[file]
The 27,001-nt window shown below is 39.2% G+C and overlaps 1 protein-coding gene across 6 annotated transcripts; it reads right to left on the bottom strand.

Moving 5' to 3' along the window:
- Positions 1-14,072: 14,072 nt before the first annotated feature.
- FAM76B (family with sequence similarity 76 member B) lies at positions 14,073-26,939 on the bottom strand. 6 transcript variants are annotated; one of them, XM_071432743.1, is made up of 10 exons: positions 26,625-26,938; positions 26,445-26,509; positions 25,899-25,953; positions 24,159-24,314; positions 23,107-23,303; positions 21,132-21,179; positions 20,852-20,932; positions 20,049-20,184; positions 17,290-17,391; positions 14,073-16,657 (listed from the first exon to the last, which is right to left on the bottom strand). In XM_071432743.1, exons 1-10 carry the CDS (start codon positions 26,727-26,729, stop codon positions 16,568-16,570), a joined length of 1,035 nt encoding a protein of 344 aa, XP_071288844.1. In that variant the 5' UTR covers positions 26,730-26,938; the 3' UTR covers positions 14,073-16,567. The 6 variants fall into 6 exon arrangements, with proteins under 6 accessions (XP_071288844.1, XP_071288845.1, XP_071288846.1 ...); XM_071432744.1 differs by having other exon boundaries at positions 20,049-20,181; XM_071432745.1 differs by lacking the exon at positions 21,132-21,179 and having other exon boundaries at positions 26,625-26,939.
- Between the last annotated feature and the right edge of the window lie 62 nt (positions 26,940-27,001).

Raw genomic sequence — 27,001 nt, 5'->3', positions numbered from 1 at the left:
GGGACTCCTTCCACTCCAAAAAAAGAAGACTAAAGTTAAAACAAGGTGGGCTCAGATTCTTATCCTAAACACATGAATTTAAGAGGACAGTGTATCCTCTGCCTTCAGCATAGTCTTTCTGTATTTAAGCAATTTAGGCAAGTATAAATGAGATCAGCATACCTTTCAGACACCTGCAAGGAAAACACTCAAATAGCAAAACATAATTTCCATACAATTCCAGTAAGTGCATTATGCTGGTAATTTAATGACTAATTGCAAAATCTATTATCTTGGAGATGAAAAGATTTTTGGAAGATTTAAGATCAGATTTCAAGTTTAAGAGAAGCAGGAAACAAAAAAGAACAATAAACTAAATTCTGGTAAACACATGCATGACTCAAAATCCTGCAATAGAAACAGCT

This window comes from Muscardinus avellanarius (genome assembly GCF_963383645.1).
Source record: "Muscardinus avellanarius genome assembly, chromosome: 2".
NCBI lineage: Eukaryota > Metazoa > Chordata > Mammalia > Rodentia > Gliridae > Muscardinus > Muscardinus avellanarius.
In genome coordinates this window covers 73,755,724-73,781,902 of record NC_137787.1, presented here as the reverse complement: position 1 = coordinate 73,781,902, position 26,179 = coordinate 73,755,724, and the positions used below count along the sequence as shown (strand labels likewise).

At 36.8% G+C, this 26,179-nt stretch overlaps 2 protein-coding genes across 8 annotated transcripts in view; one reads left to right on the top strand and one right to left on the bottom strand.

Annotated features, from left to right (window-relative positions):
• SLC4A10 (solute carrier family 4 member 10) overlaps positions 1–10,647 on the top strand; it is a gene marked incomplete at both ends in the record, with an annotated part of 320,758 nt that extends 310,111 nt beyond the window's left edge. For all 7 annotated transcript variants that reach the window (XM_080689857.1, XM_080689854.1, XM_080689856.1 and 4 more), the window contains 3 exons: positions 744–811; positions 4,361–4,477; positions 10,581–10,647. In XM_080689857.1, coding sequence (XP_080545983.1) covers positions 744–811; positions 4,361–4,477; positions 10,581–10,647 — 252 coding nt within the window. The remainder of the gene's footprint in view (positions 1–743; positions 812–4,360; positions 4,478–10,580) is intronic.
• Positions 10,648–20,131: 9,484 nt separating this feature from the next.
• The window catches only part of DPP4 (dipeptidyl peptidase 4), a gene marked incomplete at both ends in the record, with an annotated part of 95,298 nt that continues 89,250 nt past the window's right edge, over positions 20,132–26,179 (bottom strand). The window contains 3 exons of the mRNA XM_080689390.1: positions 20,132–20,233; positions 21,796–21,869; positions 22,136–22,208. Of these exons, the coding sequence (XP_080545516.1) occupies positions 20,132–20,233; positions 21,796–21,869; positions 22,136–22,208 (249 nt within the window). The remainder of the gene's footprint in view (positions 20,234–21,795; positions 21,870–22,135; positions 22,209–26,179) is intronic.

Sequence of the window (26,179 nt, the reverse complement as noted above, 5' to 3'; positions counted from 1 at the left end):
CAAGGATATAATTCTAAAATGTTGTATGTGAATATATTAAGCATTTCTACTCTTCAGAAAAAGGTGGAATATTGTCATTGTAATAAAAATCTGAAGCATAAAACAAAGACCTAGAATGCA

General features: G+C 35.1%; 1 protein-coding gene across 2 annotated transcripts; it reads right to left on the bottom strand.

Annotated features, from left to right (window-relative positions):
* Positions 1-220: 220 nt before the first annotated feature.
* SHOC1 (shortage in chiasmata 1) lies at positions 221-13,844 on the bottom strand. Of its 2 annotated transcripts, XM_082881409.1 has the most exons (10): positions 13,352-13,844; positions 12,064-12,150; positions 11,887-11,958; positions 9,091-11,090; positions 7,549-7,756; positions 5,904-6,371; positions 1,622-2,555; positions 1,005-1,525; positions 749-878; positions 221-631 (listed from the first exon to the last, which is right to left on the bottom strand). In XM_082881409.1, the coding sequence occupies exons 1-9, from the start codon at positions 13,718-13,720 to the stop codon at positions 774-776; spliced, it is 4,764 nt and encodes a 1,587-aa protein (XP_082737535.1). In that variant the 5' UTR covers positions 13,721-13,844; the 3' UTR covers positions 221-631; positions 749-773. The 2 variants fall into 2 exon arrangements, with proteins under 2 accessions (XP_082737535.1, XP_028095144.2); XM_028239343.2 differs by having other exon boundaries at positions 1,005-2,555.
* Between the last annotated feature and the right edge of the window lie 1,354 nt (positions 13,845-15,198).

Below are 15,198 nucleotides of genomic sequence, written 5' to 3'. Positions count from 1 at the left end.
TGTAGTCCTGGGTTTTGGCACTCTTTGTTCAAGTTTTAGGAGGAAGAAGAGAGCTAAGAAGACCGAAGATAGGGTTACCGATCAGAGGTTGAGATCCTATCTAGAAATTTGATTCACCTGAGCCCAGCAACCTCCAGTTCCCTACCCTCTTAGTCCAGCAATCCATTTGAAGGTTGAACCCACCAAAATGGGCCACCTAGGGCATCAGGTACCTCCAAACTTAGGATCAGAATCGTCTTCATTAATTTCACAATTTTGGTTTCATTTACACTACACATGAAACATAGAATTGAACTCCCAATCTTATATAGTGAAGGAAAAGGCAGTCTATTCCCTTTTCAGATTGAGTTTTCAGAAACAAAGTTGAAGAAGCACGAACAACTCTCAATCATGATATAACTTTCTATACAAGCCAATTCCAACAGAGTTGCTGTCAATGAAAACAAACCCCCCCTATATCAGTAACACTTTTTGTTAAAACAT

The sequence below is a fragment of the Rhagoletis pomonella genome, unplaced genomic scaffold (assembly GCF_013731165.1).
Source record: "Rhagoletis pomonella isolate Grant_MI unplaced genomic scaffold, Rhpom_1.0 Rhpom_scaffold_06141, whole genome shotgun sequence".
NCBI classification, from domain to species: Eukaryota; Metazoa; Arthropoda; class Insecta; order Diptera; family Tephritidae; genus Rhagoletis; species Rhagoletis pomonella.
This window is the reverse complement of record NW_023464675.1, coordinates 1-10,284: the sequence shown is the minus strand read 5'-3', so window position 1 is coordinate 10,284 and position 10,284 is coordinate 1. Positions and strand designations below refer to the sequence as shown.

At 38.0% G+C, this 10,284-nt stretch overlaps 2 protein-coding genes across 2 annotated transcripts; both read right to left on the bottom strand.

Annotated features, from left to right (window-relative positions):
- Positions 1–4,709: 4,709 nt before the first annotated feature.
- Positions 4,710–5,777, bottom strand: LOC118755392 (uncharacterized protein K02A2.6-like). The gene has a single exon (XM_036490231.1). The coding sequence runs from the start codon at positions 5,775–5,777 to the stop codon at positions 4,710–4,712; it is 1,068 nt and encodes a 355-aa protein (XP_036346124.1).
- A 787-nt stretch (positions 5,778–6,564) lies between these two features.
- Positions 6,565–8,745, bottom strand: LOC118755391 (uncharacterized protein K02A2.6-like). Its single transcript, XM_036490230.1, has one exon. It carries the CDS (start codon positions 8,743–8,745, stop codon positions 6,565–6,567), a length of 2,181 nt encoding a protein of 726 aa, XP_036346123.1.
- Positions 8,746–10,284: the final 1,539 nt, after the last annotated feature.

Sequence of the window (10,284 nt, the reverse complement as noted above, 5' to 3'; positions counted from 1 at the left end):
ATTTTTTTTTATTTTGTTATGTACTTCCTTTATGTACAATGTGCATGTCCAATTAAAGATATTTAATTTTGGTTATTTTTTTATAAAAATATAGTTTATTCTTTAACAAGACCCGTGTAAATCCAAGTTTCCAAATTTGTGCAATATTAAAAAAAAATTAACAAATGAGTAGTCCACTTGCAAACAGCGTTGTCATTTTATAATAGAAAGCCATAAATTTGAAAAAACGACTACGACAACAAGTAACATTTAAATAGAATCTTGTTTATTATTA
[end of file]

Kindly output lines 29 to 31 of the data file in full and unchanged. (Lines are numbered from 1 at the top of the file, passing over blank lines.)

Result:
This window is the reverse complement of record NW_023464675.1, coordinates 1-10,284: the sequence shown is the minus strand read 5'-3', so window position 1 is coordinate 10,284 and position 10,284 is coordinate 1. Positions and strand designations below refer to the sequence as shown.

At 38.0% G+C, this 10,284-nt stretch overlaps 2 protein-coding genes across 2 annotated transcripts; both read right to left on the bottom strand.

Annotated features, from left to right (window-relative positions):